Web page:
Questioning “presidentialistic” politics - Blueboard by Hansley A. Juliano

January 26, 2016

Last Friday, January 22, was the 29th anniversary of the Mendiola Massacre. What was supposed to be a protest for genuine agrarian reform ended with the murder of thirteen farmers by riot police in January 22, 1987—just a month shy of the first anniversary of the first EDSA Revolution. One of the first of many later blots to the heroic myth of the first EDSA Revolution, we rarely deign to remember it, save the long-grieving relatives of the victims and the long-suffering rural sector.
We forget the lessons of such grim episodes in our political history at our peril. If the mind-boggling lead-up to the Presidential polls this year means anything, it highlights how much of the institutional problems of our nation-state we have failed to address for the past 30 years.

The limited institutional reforms of Corazon Aquino’s presidency, as well as the private capital-friendly policies of Fidel Ramos, were merely fine-tuned under Benigno Aquino III — the results being worsening traffic, non-inclusive growth, the failure to rehabilitate from Typhoon Yolanda and the Mamasapano clash. It is unsurprising that it now led to political debates becoming overtly personal and polarized. It reflects in our current set of presidentiables.
Whenever we discuss developments in our country’s political history, we almost always chalk it up to the capabilities of our President. Like most countries, we consider our heads of state synonymous with our government, over and above legislative and judicial branches.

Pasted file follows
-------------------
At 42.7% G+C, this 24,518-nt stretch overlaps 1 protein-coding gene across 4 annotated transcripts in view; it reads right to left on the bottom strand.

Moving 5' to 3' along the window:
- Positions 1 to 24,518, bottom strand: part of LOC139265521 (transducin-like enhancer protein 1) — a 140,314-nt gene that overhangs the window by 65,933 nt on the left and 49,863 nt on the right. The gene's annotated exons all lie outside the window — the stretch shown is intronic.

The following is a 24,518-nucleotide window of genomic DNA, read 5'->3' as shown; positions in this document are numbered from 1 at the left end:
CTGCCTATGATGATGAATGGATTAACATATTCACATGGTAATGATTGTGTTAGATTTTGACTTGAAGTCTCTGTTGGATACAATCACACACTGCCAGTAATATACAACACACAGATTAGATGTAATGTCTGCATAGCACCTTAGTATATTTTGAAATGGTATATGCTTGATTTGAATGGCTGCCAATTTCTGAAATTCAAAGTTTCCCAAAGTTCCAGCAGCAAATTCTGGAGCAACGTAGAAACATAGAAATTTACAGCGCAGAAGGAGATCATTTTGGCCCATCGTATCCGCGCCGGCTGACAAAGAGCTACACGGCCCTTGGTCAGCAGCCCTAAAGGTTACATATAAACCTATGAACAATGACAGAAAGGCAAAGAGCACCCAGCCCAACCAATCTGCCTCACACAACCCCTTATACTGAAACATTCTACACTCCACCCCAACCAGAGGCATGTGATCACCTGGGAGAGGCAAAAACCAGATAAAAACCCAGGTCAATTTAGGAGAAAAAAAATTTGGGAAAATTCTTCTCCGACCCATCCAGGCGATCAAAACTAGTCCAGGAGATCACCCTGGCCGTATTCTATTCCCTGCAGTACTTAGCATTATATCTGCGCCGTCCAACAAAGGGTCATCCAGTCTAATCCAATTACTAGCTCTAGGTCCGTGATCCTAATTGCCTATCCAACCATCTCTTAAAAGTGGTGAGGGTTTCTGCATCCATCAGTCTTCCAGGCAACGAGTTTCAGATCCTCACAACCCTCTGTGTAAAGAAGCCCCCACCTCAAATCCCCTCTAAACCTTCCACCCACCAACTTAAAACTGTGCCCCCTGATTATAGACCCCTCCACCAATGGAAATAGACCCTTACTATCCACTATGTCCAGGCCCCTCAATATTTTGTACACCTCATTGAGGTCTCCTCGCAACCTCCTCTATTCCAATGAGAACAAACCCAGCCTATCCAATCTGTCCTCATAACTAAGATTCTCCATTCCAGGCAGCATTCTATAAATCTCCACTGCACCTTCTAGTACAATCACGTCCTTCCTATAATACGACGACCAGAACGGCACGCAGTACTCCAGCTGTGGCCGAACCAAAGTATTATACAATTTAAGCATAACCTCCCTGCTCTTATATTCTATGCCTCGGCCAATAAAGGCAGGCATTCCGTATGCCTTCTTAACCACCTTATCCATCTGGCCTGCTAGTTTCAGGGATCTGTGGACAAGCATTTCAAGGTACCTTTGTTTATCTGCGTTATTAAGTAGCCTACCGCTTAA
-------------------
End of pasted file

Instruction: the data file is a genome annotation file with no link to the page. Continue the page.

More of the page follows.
The Philippines, compared to most presidential states, has a very strong presidential office — to the detriment of its judiciary and legislative. Compounding this is the weakening of Congress’s constitutionally-mandated budgetary powers (Sec. 24, Art. VI) by surviving presidential decrees from the Marcos administration (Presidential Decree Nos. 1177, 1967 and 81) according fiscal powers to the President. These were upheld by the1987 Revised Administrative Code (Executive Order No. 292). With de facto “power of the purse” and massive institutional influence concentrated in the Executive, the mandate on “balance of powers” is honored more in the breach than in observation.
It is understandable if we believe faulty state-society relations under  “Noynoy” Aquino was due to his shortcomings as a leader and the interests he represented. To zero-in just on him, however, is to miss out on the very reason why the 2016 presidential race is becoming toxic for the country’s democratic life. We have bloated executive power beyond reasonable boundaries.
This problem is as old as the debates surrounding the origins of the Philippine nation-state itself. To this day, historians still disagree on whether the leadership of the Revolution was “better off” under the “grass-roots” Katipunan or the “results-oriented” revolutionary government Emilio Aguinaldo led. This debate is quite colored by our contemporary ideas of political leadership.